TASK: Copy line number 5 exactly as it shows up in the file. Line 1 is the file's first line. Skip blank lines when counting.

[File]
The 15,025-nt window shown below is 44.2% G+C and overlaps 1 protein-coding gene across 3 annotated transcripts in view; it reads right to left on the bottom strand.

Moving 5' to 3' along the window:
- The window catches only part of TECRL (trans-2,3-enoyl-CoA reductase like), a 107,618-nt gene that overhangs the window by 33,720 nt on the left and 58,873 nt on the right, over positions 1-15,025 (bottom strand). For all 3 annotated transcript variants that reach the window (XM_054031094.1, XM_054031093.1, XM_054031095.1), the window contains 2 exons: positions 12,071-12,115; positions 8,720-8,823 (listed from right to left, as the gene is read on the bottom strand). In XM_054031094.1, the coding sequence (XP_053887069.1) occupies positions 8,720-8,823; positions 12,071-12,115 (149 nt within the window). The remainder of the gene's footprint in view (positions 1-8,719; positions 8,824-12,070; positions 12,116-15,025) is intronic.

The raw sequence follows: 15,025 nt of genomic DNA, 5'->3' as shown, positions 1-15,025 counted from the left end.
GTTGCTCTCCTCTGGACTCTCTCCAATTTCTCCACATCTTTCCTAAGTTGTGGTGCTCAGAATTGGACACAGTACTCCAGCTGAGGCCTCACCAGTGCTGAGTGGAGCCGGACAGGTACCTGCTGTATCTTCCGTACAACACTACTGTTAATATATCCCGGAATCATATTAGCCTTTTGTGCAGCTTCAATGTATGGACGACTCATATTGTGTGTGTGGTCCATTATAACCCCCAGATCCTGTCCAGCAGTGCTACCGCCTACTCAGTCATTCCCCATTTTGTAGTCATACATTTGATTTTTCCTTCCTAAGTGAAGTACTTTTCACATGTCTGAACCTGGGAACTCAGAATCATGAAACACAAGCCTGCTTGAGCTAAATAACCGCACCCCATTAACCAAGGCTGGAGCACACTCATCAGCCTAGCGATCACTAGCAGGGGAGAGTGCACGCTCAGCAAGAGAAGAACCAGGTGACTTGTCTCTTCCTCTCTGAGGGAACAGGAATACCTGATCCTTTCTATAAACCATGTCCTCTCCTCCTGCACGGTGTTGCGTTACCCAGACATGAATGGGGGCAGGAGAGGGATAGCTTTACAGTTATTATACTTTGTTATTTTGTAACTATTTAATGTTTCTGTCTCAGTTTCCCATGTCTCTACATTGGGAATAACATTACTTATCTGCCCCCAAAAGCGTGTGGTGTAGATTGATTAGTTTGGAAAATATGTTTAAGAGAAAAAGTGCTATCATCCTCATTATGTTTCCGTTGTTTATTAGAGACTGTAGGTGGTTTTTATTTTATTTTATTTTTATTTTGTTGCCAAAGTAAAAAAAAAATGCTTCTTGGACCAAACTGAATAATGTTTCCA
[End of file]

GTTGCTCTCCTCTGGACTCTCTCCAATTTCTCCACATCTTTCCTAAGTTGTGGTGCTCAGAATTGGACACAGTACTCCAGCTGAGGCCTCACCAGTGCTGAGTGGAGCCGGACAGGTACCTGCTGTATCTTCCGTACAACACTACTGTTAATATATCCCGGAATCATATTAGCCTTTTGTGCAGCTTCAATGTATGGACGACTCATATTGTGTGTGTGGTCCATTATAACCCCCAGATCCTGTCCAGCAGTGCTACCGCCTACTCAGTCATTCCCCATTTTGTAGTCATACATTTGATTTTTCCTTCCTAAGTGAAGTACTTTTCACATGTCTGAACCTGGGAACTCAGAATCATGAAACACAAGCCTGCTTGAGCTAAATAACCGCACCCCATTAACCAAGGCTGGAGCACACTCATCAGCCTAGCGATCACTAGCAGGGGAGAGTGCACGCTCAGCAAGAGAAGAACCAGGTGACTTGTCTCTTCCTCTCTGAGGGAACAGGAATACCTGATCCTTTCTATAAACCATGTCCTCTCCTCCTGCACGGTGTTGCGTTACCCAGACATGAATGGGGGCAGGAGAGGGATAGCTTTACAGTTATTATACTTTGTTATTTTGTAACTATTTAATGTTTCTGTCTCAGTTTCCCATGTCTCTACATTGGGAATAACATTACTTATCTGCCCCCAAAAGCGTGTGGTGTAGATTGATTAGTTTGGAAAATATGTTTAAGAGAAAAAGTGCTATCATCCTCATTATGTTTCCGTTGTTTATTAGAGACTGTAGGTGGTTTTTATTTTATTTTATTTTTATTTTGTTGCCAAAGTAAAAAAAAAATGCTTCTTGGACCAAACTGAATAATGTTTCCA